Langone talked about philanthropy as a great American phenomenon but commented that Jews have for years acknowledged philanthropy as a part of their culture. He emphasized that this must be rewarded, not in the form of medals or awards, but with appreciation for the fact that “the world is better because they were here.” He said that dedication and passion for making the world a better place demonstrates that they are “good” people.
Langone shared what he has gained during the years by giving back to those in need. Being a philanthropist helped to boost his self-confidence because he finally realized that he could make a difference in someone’s life.
“It gives you a sense of self-respect you might not otherwise get. The thing that is most precious about success is what you do with your self-respect and confidence,” Langone said. “I am the beneficiary of my own charity.”
Lastly, Langone shared his key to success as noticing the people around you.
“Surround yourself with people who are better, smarter and more able than you,” he said.
After his talk, Langone shared his personal advice for Brandeis students with The Hoot.
“Do the best you can, but most of all, believe in yourself. If you can develop a sense of confidence, part of which means being able to know when you have failed, you will be very successful.”
“When we think about the model of Brandeis, that special blend of a small liberal arts college embedded in the heart of a great research university, that was his vision,” President Fred Lawrence said of the professor, faculty dean and lecture-series namesake Saul Cohen.
The lecture series is co-sponsored by the Brandeis Investment Club, the Brandeis Economics Society and the Brandeis Entrepreneur Club. It was established last year in honor of Saul G. Cohen, a former Brandeis science professor who died in 2010, by Cohen’s family and friends, all of whom have worked to generate conversation about pressing issues in the world today with leading experts of academia, arts, business, politics, law and science.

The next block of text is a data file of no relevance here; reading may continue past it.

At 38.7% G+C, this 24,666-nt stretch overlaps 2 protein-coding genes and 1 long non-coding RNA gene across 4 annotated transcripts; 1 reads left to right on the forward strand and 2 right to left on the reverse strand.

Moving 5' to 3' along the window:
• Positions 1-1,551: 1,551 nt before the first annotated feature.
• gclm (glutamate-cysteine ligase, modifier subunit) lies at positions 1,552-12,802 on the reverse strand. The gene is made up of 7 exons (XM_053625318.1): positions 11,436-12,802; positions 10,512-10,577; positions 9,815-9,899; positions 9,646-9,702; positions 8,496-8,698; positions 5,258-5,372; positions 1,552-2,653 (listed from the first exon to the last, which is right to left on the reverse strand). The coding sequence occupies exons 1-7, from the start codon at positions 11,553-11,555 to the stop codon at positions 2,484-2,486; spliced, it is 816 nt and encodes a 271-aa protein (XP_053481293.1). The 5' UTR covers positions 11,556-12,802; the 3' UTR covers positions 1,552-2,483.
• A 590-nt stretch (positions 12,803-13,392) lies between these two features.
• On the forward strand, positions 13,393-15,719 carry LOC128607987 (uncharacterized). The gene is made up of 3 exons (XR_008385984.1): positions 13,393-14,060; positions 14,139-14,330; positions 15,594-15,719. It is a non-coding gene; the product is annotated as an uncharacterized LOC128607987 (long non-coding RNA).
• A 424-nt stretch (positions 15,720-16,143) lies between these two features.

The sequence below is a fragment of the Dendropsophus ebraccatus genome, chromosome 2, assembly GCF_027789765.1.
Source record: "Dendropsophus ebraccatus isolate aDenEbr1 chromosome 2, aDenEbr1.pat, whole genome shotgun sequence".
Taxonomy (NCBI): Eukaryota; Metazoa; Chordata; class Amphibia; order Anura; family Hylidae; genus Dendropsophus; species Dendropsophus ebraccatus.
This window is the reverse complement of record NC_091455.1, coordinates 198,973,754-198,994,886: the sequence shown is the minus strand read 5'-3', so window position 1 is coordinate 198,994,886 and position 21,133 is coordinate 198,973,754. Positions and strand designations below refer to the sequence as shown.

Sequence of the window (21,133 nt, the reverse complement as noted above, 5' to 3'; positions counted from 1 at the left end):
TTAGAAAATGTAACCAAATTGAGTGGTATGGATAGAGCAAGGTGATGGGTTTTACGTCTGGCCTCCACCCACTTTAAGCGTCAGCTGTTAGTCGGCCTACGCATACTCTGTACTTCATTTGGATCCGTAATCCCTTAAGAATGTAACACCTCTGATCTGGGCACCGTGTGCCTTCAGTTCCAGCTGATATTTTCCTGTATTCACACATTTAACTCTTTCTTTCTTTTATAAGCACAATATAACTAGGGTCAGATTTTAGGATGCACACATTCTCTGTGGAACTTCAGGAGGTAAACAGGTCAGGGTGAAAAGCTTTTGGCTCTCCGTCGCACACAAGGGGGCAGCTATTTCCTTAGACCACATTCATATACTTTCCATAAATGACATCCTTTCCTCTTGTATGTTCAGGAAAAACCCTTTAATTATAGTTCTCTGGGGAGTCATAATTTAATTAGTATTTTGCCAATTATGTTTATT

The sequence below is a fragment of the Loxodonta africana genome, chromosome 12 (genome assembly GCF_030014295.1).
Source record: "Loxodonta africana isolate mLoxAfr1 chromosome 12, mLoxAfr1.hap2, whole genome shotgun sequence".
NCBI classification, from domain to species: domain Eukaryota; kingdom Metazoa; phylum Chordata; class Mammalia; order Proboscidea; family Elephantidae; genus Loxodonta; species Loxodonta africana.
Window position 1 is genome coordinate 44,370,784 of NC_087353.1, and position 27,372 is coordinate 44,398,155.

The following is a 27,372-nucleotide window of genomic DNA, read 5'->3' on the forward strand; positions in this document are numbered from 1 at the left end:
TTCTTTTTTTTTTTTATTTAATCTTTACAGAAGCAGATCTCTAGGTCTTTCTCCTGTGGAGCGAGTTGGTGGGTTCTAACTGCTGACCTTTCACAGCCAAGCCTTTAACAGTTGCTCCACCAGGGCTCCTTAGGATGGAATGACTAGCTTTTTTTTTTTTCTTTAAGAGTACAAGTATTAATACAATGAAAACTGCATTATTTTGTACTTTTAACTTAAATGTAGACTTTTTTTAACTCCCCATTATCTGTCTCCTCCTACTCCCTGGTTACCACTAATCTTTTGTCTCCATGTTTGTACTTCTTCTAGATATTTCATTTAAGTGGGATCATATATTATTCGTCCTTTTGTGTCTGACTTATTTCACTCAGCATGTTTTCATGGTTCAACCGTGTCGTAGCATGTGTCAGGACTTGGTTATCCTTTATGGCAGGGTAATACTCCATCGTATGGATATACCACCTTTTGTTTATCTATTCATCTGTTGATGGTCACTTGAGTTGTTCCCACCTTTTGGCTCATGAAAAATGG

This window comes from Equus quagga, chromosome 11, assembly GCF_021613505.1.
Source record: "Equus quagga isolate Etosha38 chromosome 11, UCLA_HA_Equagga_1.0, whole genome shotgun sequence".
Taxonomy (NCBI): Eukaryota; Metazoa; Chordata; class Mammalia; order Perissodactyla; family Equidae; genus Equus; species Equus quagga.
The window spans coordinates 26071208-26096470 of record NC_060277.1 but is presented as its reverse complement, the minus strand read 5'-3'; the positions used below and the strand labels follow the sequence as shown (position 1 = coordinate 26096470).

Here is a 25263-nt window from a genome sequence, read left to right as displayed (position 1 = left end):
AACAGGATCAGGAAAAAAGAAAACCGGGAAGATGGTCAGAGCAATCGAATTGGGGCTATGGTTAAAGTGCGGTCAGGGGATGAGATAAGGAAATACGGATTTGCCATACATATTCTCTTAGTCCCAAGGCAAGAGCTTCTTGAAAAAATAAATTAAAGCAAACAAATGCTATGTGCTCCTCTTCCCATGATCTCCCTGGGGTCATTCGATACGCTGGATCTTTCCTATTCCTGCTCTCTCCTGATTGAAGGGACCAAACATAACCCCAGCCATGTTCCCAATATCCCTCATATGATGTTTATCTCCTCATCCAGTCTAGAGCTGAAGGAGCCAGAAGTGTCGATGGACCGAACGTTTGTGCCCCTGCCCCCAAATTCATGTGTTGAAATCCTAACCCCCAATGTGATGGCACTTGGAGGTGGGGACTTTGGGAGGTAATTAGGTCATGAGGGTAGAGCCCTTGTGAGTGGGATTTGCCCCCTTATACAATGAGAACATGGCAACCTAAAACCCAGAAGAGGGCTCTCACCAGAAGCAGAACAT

After graduating summa cum laude from Harvard in 1937, Cohen found that being Jewish deterred him from having a career in education in his chosen field of chemistry. Instead, he went to work for Land at Polaroid in 1945 and solved the organic chemistry problems that led to developments in instant photography.
After leaving the Polaroid Corporation, Cohen joined the faculty and began teaching at Brandeis in 1950. At Brandeis, he became the first chairman of the chemistry department and the science school, as well as the first dean of faculty and the first university professor.
In his opening remarks on Monday, Lawrence described the Cohen lecture as one of the “hallmark events in the academic, intellectual life of Brandeis University.” Lawrence stated that he believed Cohen would have greatly appreciated hearing from Ken Langone, who Lawrence described as a “giant of philanthropy.”
He has received numerous awards on behalf of his work, including most recently the Horatio Alger award, given to individuals who have overcome difficult circumstances early on in their lives but have persevered to achieve excellence and to serve as their community’s leaders.
“Although his financial contributions to the NYU Medical Center have been transformative, my husband and I would proudly say that his daily contributions of his time, insights, experience and unswerving commitment to excellence are far more magnificent,” Elisabeth Cohen said.